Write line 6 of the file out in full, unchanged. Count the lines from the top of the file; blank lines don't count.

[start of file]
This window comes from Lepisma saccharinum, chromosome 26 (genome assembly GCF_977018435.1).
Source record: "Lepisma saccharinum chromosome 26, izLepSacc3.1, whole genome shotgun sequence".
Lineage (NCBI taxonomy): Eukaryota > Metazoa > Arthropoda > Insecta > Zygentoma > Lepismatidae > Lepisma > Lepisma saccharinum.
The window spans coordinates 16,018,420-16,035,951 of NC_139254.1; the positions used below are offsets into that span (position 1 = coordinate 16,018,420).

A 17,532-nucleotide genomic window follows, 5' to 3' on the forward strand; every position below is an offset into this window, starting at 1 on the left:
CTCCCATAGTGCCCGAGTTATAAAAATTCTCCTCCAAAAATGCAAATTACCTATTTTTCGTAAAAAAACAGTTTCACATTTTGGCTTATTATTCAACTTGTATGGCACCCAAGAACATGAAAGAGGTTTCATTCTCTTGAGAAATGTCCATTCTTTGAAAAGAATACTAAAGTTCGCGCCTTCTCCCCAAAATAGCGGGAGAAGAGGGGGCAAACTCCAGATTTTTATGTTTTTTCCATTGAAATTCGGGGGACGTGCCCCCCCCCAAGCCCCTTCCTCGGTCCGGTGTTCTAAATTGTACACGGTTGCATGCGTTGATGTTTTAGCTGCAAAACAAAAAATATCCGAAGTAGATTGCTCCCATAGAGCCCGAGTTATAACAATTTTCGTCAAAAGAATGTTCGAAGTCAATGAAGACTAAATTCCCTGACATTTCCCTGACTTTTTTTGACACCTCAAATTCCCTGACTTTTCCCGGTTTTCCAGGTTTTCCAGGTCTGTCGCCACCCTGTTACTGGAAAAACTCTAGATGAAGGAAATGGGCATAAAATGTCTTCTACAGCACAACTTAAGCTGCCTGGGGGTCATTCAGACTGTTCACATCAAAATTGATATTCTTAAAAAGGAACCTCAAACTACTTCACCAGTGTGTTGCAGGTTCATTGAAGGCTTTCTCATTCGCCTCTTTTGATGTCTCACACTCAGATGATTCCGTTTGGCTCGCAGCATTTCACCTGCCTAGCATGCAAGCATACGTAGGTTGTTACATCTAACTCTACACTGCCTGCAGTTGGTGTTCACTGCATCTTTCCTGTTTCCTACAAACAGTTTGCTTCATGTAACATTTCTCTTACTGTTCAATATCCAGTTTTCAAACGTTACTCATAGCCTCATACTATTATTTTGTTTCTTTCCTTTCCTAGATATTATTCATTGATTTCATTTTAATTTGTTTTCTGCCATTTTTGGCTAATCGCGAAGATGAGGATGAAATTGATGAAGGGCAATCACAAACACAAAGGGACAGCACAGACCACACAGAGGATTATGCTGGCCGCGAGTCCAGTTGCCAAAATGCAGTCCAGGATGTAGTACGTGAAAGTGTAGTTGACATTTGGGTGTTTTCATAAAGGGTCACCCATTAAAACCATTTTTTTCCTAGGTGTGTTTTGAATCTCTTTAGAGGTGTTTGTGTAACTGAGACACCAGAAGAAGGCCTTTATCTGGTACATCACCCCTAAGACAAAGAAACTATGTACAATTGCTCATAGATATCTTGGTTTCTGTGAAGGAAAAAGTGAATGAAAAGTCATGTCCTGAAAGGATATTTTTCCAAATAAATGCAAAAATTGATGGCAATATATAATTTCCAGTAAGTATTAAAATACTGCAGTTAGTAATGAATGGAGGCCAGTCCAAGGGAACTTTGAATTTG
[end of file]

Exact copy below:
CTCCCATAGTGCCCGAGTTATAAAAATTCTCCTCCAAAAATGCAAATTACCTATTTTTCGTAAAAAAACAGTTTCACATTTTGGCTTATTATTCAACTTGTATGGCACCCAAGAACATGAAAGAGGTTTCATTCTCTTGAGAAATGTCCATTCTTTGAAAAGAATACTAAAGTTCGCGCCTTCTCCCCAAAATAGCGGGAGAAGAGGGGGCAAACTCCAGATTTTTATGTTTTTTCCATTGAAATTCGGGGGACGTGCCCCCCCCCAAGCCCCTTCCTCGGTCCGGTGTTCTAAATTGTACACGGTTGCATGCGTTGATGTTTTAGCTGCAAAACAAAAAATATCCGAAGTAGATTGCTCCCATAGAGCCCGAGTTATAACAATTTTCGTCAAAAGAATGTTCGAAGTCAATGAAGACTAAATTCCCTGACATTTCCCTGACTTTTTTTGACACCTCAAATTCCCTGACTTTTCCCGGTTTTCCAGGTTTTCCAGGTCTGTCGCCACCCTGTTACTGGAAAAACTCTAGATGAAGGAAATGGGCATAAAATGTCTTCTACAGCACAACTTAAGCTGCCTGGGGGTCATTCAGACTGTTCACATCAAAATTGATATTCTTAAAAAGGAACCTCAAACTACTTCACCAGTGTGTTGCAGGTTCATTGAAGGCTTTCTCATTCGCCTCTTTTGATGTCTCACACTCAGATGATTCCGTTTGGCTCGCAGCATTTCACCTGCCTAGCATGCAAGCATACGTAGGTTGTTACATCTAACTCTACACTGCCTGCAGTTGGTGTTCACTGCATCTTTCCTGTTTCCTACAAACAGTTTGCTTCATGTAACATTTCTCTTACTGTTCAATATCCAGTTTTCAAACGTTACTCATAGCCTCATACTATTATTTTGTTTCTTTCCTTTCCTAGATATTATTCATTGATTTCATTTTAATTTGTTTTCTGCCATTTTTGGCTAATCGCGAAGATGAGGATGAAATTGATGAAGGGCAATCACAAACACAAAGGGACAGCACAGACCACACAGAGGATTATGCTGGCCGCGAGTCCAGTTGCCAAAATGCAGTCCAGGATGTAGTACGTGAAAGTGTAGTTGACATTTGGGTGTTTTCATAAAGGGTCACCCATTAAAACCATTTTTTTCCTAGGTGTGTTTTGAATCTCTTTAGAGGTGTTTGTGTAACTGAGACACCAGAAGAAGGCCTTTATCTGGTACATCACCCCTAAGACAAAGAAACTATGTACAATTGCTCATAGATATCTTGGTTTCTGTGAAGGAAAAAGTGAATGAAAAGTCATGTCCTGAAAGGATATTTTTCCAAATAAATGCAAAAATTGATGGCAATATATAATTTCCAGTAAGTATTAAAATACTGCAGTTAGTAATGAATGGAGGCCAGTCCAAGGGAACTTTGAATTTG